Connected to the previous misconception is the notion that Will can be completely encapsulated in a phrase. Since the Will is dynamic, its Nature being “to Go”, no phrase can ever completely encapsulate it. There are certainly benefits to being able to encapsulate one’s Will in a phrase such as having a consciously articulated standard by which one can judge if a certain course of action is expressive or inhibitive of the Will. For example, one might formulate the Will as “It is my Will for my body to be healthy,” which can act as a standard by which you determine that eating junk food is not part of your Will (for all practical purposes). That being said, there must be an understanding that the Will is ultimately beyond verbal articulation. As it is said, “Also reason is a lie; for there is a factor infinite & unknown; & all their words are skew-wise” (AL II:32). The Will is supra-rational insofar as it cannot be accurately described or completely described by the faculty of Reason and thought. As Crowley says, “[The mind] should be a perfect machine, an apparatus for representing the universe accurately and impartially to its master. The Self, its Will, and its Apprehension, should be utterly beyond it” (New Comment to AL II:28). The mind with its thoughts and Reason is simply a part of one’s Being; the Will is the Verb of our whole Being so naturally a small part can not entirely comprehend or encompass the Whole.
6) True Will requires a mystical experience.
In connection with Myth #2, there is a tendency to believe that knowledge of the Will only comes with some kind of mystical experience, whether one believes (or conceives of) it as Knowledge and Conversation of the Holy Guardian Angel, enlightenment, crossing the Abyss, or whatever else. While we might say that Knowledge and Conversation (or other mystic experiences) might help clarify the Will or get rid of some of its obstacles such as excessive egotism, the Will is both always present to some extent and can always be worked with to some extent. The notion of Will as only knowable through mystical experiences neglects the fact that there are very simple, straightforward, and even “mundane” ways in which we can work with ourselves to do our Wills better or more fully. For example, one could realize that a certain relationship is not working anymore: it causes constant turmoil, suffering, bitterness, and resentment. One could then realize that, in order to do one’s Will more fully, one needs to end the relationship. “O lover, if thou wilt, depart!” (AL I:41). There are many things in our lives that we know, on some level, can be changed to more fully enact our Wills such as getting rid of certain habits that are already known to be troublesome. Whether this is as simple as “watching less television” or as concrete as “quitting opiates” or more subtle like “being less attached to expectations” or more general like “becoming more mindful and less emotionally reactive”, there are many ways to work on ourselves that are available to everyone without the slightest experience of or inclination toward mystical experiences. Even more troubling, believing that only some mystical experience in the future can be used as an excuse or a “spiritual bypass” to avoid dealing with these more “mundane” issues such as unprocessed emotions or unwanted habits.
7) It is everyone’s Will to attain.
A generally pervasive belief among Thelemites is that there is a certain kind of “true Thelemite” or “ideal Thelemite.” Another essay more fully explains why this is a misconception but, in short, it relies on having preconceptions as to what is “right” and “wrong” for others’ Wills when the entire foundation of Thelema rests on the notion that each individual is unique. One manifestation of this preconception about what is “right” is the notion that everyone should be striving to “attain,” meaning achieve some kind of mystic gnosis or enlightenment. In fact, The Book of the Law says in the same line as its central maxim: “Who calls us Thelemites will do no wrong, if he look but close into the word. For there are therein Three Grades, the Hermit, and the Lover, and the man of Earth. Do what thou wilt shall be the whole of the Law” (AL I:40).This is further explained in The Vision and the Voice when it is said, “The man of earth is the adherent. The lover giveth his life unto the work among men. The hermit goeth solitary, and giveth only of his light unto men.” It is not inherently everyone’s Will to become a hermit and attain the heights of spiritual illumination – it may very well be someone’s Will to live their lives without concern for these things. More clearly, it says in The Book of the Law that “the Law is for all” (AL I:34). This insistence that everyone must “attain” can easily devolve into a form of spiritual self-superiority that is contrary to the spirit of Liberty that permeates the Law.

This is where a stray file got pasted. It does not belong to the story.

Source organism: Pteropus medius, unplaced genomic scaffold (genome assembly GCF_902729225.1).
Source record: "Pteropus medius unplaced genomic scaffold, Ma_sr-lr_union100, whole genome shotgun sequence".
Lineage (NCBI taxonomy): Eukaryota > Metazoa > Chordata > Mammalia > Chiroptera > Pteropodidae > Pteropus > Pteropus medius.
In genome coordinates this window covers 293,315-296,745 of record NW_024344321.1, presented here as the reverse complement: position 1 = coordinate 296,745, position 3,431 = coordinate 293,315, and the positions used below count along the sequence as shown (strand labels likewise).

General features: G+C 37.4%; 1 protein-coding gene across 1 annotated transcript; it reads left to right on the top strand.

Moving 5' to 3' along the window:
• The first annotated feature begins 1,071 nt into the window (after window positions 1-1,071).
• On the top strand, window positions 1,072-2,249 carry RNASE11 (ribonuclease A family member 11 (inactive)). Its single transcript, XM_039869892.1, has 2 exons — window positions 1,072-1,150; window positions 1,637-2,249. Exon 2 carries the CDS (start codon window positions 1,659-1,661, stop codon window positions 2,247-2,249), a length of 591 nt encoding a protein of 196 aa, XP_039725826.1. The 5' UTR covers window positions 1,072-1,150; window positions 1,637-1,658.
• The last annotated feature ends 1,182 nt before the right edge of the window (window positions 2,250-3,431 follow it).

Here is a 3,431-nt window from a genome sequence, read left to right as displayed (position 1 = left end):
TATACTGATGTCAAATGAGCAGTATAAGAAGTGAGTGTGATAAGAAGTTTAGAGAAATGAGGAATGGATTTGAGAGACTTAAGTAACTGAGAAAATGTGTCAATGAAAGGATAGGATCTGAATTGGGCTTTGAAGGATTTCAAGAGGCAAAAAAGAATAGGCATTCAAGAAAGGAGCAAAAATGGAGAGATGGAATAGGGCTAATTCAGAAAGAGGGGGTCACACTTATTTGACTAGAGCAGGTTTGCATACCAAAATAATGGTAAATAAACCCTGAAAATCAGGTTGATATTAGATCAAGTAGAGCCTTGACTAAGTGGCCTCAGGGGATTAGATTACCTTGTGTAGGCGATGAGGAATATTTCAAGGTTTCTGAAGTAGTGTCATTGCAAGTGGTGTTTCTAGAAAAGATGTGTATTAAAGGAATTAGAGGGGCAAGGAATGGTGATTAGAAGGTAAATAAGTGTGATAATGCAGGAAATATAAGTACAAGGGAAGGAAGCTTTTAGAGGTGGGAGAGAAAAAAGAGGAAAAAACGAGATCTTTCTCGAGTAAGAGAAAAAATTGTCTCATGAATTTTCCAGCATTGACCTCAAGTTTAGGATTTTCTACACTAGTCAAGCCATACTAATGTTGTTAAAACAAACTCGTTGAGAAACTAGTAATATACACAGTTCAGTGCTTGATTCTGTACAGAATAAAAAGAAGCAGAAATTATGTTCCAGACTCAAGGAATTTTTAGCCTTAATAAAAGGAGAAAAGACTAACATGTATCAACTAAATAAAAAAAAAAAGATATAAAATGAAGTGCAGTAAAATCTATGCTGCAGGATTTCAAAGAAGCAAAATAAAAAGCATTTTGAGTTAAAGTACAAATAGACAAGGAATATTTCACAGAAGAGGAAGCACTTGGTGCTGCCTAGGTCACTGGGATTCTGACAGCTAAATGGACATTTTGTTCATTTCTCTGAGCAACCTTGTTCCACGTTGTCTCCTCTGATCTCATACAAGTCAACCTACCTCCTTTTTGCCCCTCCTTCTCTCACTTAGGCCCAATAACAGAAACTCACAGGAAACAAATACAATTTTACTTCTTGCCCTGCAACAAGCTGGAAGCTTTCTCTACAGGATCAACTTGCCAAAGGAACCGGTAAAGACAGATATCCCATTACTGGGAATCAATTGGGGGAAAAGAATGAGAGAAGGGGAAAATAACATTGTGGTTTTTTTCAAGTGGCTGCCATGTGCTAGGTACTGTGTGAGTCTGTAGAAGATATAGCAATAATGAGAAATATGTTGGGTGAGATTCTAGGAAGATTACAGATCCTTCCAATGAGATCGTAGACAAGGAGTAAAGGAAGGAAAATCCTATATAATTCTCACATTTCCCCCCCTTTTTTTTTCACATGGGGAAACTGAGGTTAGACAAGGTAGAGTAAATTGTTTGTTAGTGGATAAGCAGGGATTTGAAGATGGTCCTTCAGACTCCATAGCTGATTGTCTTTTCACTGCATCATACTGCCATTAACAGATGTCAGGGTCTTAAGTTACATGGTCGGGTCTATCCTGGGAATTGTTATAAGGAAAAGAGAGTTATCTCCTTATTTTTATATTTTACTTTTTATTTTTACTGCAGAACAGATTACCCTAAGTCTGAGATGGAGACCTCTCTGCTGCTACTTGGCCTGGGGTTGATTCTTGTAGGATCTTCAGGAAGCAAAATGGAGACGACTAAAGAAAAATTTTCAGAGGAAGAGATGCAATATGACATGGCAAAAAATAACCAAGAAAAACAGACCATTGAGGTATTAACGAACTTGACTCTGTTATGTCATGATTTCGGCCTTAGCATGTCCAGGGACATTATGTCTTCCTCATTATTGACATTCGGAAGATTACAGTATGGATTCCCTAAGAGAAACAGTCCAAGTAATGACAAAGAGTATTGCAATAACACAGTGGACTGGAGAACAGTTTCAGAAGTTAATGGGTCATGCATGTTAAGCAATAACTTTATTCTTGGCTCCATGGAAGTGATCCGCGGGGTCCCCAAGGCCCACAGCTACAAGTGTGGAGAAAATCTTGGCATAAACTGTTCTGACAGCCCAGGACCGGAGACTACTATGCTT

8) Your Will has nothing to do with other people.
It is typical to conceive of the Will as something inherent in the individual that has nothing do with other people or their circumstances. I believe this is simply a fault of the language used to describe Will rather than a reality. We are all embedded in a complex interconnection of forces – we are all stars in the web of Infinite Space – and we both affect and are affected by everything around us: “his actions affect not only what he called himself, but also the whole universe” (Liber Librae). Seeing as how the Will is the dynamic aspect of our Nature, it must inherently adapt to the situation or circumstance in which it finds itself. Crowley speaks to this when he writes that the Will is “our true orbit, as marked out by the nature of our position, the law of our growth, the impulse of our past experiences.” (Introduction to Liber AL). Our “position” constantly changes and the Will is “marked out” in part by the nature of our position. Our “position” involves our environment and the people around us. Virtually any kind of articulation of the Will – however provisional or tentative – must include the environment or other people in some way. To say “It is my Will to eat less” involves the food in your environment; to say “It is my Will to be kind” involves your kindness toward other people; to say “It is my Will to promulgate the Law of Thelema” involves those to whom you are promulgating, etc. Even to say “It is my Will to attain Knowledge and Conversation of the Holy Guardian Angel” necessarily requires that you create the properly conducive environment to attain that goal. In fact, some of the best lessons come from being attuned to one’s environment and those around you as opposed to ignoring its import or impact. If you are getting constant messages in the form of unnecessary difficulties of whatever type, it is perhaps a lesson to alter the way you are adapting to your environment rather than insisting more strongly on going about your way and just bulldozing over others.